MRR: I really like that line, "Psycho Girl just opened her mouth, and a whole lot of interesting stuff came out."

F: If I knew her now I probably wouldn't think it was as interesting as when I was 19. People try really hard to be interesting, but after a while you've heard it all.

A: Frank's hard to impress.

MRR: Do you have some kind of deathly fear of cuckoo clocks? (Refering to "What's in the Cuckoo Clock," a song on the new record.)

F: Well I didn't write that song, that was originally done by Rachel Sweet, written by her producer Liam Sternberg. And it just fit with the record because it makes absolutely no sense at all.

MRR: What other records do you have out besides "Making Things with Light?"

F: Our first record was "Everybody's Entitled to Their Own Opinion," which was an LP we did all by ourselves.

J: I put it together on my kitchen table. The second record was "Night Shift at the Thrill Factory," and we wasted thousands of dollars making a lousy recording.

F: Then we made "Big Black Bugs Bleed Blue Blood," a 7-song 12" which came out pretty good.

J: The first record was almost a live recording. We walked into the studio and said, "Start the tape." We've actually been trying to get back to a raw sound since then.

F: Now that I'm running out of ideas for songs, I wish we'd saved some of those old songs to record now.

J: On the CD of the new record we put liver versions of some of the old songs that weren't done justice on the old recordings.

A:As if they were done justice when we did them live!

J: I thought the live tracks were pretty good, but I don't have to pay for my copy of the CD.

MRR: So the new record, "Making Things with Light," was just recorded live in the studio?

J: The only overdubs are vocals and some guitar solos.

MRR: How have your records sold?

(pause, then laughter)

MRR: How do you do overseas? Do you get fan mail?

A: I think we got a letter from Germany once.

F: Even better than fan mail, lately we get responses to personal ads. Someone put our PO Box number in an ad for a woman seeking a middle-aged Jewish man, so we've been getting all sorts of great responses.

A: We're hoping to get photos soon.

J: (to Frank) It wasn't your sister, was it?

A: We're hoping to compile a photo journal of middle-aged Jewish men. I want to see what I'll look like in 30 years.

MRR: Where the hell is Hogboro? (referring to an instrumental song on the record, "A Weekend in Hogboro.") F: It's a city in a book called "Lizard Music" by D. Manus Pinkwater.

(Alex walks up from behind the counter.)

J: Hold on, we have to order our Mochas.

MTX in unison: "Chocolate, cinnamon or nutmeg!"

J: I hear if you eat enough nutmeg, you hallucinate. People do that in prison.

A: The last thing I need is nutmeg-induced hallucinations. Just chocolate would be fine.

(Alex walks up)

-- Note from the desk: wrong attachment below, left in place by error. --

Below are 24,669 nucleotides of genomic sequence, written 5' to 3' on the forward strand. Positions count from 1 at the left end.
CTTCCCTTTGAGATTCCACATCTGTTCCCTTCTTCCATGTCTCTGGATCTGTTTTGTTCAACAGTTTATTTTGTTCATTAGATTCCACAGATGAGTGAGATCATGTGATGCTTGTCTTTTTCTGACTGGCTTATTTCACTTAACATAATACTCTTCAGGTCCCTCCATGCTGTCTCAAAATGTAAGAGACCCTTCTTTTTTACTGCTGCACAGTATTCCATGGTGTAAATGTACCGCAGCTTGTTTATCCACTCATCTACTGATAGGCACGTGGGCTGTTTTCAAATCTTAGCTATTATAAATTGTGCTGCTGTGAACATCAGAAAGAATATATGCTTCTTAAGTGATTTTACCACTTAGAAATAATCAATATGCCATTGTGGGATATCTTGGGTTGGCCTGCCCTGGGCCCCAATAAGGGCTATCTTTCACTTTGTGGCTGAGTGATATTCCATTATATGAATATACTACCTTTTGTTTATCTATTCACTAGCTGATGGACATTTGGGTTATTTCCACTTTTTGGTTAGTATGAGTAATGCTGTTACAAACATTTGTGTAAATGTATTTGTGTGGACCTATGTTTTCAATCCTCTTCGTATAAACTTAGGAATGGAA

A: So you got a question for this boy?

MRR: Um, I don't know, he doesn't do anything but play drums right?

(Alex looks distressed)

J: He makes a hell of a mocha.

MRR: Alex, you're really young aren't you? (more distress)

A: The two ways to bug Alex are to point out his age, and to belittle his contribution as a drummer.

MRR: And to tell him his hair looks funny. (to Alex:) "Look how red you're getting."

(at this point Alex leaves)

MRR: Come back, come back...(laughter)

J: Those were some pretty low blows there.

MRR: No, I think it's pretty cool that you started in the band when you were, what, 15? You hit 'em pretty hard, most drummers don't.

X: Actually I had a lot of problems with my parents when I was a kid, and I was always grounded, so I'd come home after school, go down in the basement and pound on the drums to get my frustrations out.

MRR: I don't understand how anyone can stand still and play rock and roll and obviously you guys can't either. Have you always moved around a lot on stage?

A: Actually we figure that if we're jumping around a lot it will distract people from noticing...

F: (cuts in) all the songs sound the same.

MRR: Where else have you guys played besides San Francisco?

J: Twice around the United States and Canada.

MRR: Do you ever play in cities where people just look at you and don't fathom what you're doing?

F: That happens here.

A: People not understanding is OK. It's when they actively want to kill us that it's a problem. Like when we were bing a "San Francsico pussy band." Well, I guess it's true.

J: But they don't have to rub it in.

MRR: Frank why are you always eating cheeseburgers?

F: It's just good food, and it tastes good.

A: As Cybil Shepherd says, "Nothing satisfies like beef."

F: Eat two cheeseburgers a day and you could end up like me.

MRR: Is there anything else you'd like to add?

(Alex comes over)

X: Can I take your glasses, gentlemen?